Throughout your career you'll need to negotiate important matters, such as your salary and work benefits.
New research is saying you'll have a better chance of getting what you want if you negotiate through a virtual medium.
Michael Taylor, a Ph. D student at Imperial College London, led a study examining negotiation strategies and concluded that face-to-face interactions tend to benefit the more powerful person, whereas the ones with less power fared better in virtual negotiations.
In the first part of the study — recently presented at the Annual Conference of the British Psychological Society — 74 people paired up to take part in a "two-sided negotiation in which one party had more power than the other."
A second part of the study was conducted with 63 people who took part in "a three-sided negotiation where they were playing the part of people at different levels in a hierarchy."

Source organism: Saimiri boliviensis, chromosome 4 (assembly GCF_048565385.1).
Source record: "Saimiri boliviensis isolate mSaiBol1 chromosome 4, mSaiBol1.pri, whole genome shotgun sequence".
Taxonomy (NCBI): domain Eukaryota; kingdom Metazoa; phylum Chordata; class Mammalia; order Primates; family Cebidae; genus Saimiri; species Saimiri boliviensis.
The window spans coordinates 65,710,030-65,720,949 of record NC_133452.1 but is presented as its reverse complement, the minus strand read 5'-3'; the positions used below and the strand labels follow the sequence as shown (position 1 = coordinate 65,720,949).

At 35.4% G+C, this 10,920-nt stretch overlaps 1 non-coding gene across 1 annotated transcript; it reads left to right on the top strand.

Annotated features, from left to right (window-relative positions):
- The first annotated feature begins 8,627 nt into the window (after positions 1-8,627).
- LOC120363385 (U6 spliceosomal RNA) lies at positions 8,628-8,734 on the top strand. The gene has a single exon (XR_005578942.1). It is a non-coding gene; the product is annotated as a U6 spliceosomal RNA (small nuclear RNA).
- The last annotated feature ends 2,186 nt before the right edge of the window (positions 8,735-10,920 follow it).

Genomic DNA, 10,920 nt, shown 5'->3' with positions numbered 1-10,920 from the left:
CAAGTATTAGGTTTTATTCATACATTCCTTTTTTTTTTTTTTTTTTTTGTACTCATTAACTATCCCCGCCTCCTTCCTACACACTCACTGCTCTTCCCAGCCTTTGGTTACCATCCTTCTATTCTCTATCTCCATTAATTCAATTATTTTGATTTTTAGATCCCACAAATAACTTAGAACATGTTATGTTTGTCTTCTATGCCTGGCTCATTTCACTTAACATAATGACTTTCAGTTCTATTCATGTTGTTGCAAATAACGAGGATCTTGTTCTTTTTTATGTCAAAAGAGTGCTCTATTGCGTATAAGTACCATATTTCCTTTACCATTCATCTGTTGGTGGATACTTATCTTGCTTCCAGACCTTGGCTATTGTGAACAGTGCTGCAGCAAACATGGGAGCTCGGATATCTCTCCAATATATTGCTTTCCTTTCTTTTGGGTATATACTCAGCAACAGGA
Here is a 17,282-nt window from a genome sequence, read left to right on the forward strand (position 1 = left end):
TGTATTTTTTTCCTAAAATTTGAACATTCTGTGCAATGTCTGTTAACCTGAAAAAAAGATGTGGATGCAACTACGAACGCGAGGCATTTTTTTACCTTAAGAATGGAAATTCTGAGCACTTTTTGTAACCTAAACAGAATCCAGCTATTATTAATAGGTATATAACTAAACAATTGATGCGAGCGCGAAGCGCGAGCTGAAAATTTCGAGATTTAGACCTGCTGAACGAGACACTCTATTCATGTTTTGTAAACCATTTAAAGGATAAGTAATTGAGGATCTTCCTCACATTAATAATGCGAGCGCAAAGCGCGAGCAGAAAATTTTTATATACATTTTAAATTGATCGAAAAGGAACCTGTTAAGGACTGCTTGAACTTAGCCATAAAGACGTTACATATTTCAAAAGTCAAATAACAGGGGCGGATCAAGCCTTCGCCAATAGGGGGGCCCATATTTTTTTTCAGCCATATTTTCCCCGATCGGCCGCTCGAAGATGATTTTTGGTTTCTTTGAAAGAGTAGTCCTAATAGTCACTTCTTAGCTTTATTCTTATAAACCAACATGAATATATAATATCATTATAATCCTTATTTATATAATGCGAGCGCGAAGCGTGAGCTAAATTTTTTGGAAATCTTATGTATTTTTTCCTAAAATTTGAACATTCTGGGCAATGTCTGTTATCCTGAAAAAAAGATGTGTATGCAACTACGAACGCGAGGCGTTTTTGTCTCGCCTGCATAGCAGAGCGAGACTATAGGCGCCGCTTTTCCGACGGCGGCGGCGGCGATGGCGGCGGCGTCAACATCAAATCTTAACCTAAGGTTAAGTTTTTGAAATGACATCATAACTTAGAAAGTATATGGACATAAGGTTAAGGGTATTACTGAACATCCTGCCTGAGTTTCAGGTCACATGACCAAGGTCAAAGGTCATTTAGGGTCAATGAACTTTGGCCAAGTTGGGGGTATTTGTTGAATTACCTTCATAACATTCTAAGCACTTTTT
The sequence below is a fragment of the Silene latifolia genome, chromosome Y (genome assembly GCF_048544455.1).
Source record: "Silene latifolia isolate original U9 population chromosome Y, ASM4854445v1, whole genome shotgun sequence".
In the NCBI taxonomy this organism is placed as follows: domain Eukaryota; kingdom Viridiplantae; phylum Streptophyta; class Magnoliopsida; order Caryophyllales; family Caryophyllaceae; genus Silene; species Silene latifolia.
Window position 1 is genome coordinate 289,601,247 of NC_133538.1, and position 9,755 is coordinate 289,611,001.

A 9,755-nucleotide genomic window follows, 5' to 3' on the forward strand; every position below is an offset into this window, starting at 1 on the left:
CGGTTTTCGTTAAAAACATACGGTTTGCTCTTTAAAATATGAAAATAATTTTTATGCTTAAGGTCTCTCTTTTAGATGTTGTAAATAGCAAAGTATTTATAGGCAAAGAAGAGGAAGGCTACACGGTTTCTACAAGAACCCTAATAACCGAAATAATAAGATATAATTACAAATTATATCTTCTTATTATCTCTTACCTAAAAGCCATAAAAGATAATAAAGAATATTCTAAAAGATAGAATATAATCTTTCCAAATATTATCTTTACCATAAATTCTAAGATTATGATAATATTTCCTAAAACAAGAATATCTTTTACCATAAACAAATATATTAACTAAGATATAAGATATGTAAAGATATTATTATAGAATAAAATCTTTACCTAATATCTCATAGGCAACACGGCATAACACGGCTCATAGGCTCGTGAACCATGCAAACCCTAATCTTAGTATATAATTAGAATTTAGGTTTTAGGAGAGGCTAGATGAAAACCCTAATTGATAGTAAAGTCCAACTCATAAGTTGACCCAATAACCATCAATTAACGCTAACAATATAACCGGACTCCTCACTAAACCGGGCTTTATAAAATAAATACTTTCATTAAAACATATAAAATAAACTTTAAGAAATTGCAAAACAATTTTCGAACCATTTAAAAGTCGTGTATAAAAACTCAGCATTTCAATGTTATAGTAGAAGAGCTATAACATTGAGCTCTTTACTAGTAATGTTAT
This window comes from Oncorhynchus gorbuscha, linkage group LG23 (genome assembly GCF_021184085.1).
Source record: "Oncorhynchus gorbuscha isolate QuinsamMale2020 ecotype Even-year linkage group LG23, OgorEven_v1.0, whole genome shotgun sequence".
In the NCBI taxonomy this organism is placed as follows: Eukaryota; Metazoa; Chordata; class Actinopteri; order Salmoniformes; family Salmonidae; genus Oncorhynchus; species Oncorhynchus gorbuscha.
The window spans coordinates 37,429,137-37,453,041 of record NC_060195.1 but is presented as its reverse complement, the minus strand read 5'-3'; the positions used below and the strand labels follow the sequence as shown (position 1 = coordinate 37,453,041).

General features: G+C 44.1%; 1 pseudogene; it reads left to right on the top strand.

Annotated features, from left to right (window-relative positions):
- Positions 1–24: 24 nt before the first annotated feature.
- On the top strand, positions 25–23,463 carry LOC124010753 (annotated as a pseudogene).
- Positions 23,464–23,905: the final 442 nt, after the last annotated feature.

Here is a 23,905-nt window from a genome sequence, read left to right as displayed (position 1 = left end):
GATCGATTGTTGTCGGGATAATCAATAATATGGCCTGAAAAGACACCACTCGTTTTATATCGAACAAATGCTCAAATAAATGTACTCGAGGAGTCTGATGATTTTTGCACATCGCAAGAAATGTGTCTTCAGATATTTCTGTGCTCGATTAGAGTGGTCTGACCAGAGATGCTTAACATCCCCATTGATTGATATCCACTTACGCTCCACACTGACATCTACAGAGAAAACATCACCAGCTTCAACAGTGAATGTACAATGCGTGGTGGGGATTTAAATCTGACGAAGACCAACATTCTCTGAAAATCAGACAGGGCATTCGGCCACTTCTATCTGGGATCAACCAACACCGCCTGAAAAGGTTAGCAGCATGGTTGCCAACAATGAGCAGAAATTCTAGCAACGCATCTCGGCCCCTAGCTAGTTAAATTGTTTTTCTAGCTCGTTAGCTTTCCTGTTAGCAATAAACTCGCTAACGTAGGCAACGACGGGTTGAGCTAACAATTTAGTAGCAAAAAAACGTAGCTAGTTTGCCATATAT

Taylor and his team of researchers found that people with less power performed better in both parts of the study when negotiating virtually, and it didn't matter how many people were involved in the interaction.
"When people negotiate from farther apart, it affects their whole way of thinking. This can mean the contextual details of the negotiations, such as power hierarchies, have less impact on the outcome," Taylor said at the conference. "This has implications for team negotiation and shared decision-making in the workplace."
Basically, the more powerful you are, the more you'll get out of in-person meetings. This could also possibly be the reason why employees won't speak up in meetings with their bosses or why brainstorming sessions result in a list full of ideas from only the leader.
Phone conversations were not mentioned in the research.
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